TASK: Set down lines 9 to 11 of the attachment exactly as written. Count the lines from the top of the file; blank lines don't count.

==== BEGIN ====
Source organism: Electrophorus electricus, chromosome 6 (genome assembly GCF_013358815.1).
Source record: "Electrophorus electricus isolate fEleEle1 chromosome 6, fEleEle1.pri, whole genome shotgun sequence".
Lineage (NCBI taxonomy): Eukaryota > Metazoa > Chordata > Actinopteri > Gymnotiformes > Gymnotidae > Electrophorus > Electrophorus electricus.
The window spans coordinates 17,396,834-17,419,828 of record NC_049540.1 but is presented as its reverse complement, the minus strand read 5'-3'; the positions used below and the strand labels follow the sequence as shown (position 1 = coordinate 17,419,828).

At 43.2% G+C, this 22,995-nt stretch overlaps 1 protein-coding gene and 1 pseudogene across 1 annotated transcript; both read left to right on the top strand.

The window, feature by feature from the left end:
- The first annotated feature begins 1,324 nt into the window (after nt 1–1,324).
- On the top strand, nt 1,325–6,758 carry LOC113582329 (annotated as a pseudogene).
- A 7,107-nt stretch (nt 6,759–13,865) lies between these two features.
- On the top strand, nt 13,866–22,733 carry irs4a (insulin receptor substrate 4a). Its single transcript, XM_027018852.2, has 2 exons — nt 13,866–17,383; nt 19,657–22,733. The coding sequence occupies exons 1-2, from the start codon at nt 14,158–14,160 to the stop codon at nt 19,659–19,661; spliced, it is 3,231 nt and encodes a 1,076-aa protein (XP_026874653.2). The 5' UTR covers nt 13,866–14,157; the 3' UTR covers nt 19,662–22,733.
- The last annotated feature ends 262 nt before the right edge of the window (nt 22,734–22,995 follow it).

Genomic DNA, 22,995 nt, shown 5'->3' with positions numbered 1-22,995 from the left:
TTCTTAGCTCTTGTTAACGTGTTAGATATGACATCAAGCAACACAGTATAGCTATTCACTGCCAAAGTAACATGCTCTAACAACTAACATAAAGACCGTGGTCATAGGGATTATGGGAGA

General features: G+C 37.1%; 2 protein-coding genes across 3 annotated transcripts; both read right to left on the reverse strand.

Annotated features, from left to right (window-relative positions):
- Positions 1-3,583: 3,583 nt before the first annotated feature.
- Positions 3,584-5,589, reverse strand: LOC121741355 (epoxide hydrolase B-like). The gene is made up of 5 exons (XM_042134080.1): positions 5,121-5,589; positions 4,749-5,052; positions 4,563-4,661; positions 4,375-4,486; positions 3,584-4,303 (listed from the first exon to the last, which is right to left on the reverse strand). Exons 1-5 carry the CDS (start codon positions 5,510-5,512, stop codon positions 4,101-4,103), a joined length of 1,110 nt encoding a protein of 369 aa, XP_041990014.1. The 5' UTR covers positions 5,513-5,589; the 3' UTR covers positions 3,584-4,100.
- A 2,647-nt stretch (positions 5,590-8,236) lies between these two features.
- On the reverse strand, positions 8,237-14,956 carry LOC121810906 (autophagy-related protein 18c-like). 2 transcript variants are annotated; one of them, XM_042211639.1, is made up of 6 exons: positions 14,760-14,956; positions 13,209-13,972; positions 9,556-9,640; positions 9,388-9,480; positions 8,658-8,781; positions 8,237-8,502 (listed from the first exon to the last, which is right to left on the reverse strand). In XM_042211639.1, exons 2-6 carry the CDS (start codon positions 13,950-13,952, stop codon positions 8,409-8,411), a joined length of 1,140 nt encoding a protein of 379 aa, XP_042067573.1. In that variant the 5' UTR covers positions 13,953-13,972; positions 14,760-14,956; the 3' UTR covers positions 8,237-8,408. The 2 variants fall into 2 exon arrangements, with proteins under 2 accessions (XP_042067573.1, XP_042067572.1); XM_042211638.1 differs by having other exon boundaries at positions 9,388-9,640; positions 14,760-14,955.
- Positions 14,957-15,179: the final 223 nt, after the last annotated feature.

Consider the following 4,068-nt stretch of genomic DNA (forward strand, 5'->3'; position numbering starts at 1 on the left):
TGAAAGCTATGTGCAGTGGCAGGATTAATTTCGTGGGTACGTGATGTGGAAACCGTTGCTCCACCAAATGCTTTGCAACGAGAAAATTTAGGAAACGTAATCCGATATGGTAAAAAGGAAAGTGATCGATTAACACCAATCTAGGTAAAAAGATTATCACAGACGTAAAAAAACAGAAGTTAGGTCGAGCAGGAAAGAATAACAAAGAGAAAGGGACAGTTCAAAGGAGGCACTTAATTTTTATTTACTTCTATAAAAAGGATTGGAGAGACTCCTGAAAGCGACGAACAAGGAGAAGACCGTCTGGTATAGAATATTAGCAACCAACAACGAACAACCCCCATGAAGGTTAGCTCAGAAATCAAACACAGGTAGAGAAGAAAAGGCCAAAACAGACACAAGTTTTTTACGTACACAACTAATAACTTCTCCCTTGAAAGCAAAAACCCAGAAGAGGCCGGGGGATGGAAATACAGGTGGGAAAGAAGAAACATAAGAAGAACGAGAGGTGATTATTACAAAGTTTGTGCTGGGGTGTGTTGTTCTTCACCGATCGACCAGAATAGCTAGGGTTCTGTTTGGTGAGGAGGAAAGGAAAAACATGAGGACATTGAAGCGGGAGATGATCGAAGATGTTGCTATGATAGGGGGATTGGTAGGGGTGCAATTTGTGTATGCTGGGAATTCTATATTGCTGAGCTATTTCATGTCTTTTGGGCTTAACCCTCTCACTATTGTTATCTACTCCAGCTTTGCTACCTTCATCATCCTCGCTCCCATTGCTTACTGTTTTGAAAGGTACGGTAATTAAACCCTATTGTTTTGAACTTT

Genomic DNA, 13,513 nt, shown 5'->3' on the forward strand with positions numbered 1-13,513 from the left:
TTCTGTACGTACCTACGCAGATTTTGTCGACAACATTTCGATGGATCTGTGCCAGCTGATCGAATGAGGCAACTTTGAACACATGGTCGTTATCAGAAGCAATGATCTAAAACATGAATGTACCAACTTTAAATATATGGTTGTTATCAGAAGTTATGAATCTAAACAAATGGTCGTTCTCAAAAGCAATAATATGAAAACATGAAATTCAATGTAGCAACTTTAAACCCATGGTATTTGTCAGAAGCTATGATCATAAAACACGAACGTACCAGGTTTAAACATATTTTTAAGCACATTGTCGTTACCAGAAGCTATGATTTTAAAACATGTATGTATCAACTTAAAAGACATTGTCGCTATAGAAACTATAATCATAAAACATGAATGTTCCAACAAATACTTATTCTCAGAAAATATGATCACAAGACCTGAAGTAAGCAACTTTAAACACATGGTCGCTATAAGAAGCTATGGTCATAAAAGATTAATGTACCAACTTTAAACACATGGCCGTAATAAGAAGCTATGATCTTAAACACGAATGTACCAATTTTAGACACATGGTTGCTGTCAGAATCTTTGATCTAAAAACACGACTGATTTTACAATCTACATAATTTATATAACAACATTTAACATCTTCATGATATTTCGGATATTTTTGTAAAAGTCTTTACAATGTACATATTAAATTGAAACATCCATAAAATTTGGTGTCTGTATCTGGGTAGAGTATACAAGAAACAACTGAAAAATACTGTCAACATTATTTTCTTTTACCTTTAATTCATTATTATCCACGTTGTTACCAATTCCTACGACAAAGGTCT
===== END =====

- A 7,107-nt stretch (nt 6,759–13,865) lies between these two features.
- On the top strand, nt 13,866–22,733 carry irs4a (insulin receptor substrate 4a). Its single transcript, XM_027018852.2, has 2 exons — nt 13,866–17,383; nt 19,657–22,733. The coding sequence occupies exons 1-2, from the start codon at nt 14,158–14,160 to the stop codon at nt 19,659–19,661; spliced, it is 3,231 nt and encodes a 1,076-aa protein (XP_026874653.2). The 5' UTR covers nt 13,866–14,157; the 3' UTR covers nt 19,662–22,733.
- The last annotated feature ends 262 nt before the right edge of the window (nt 22,734–22,995 follow it).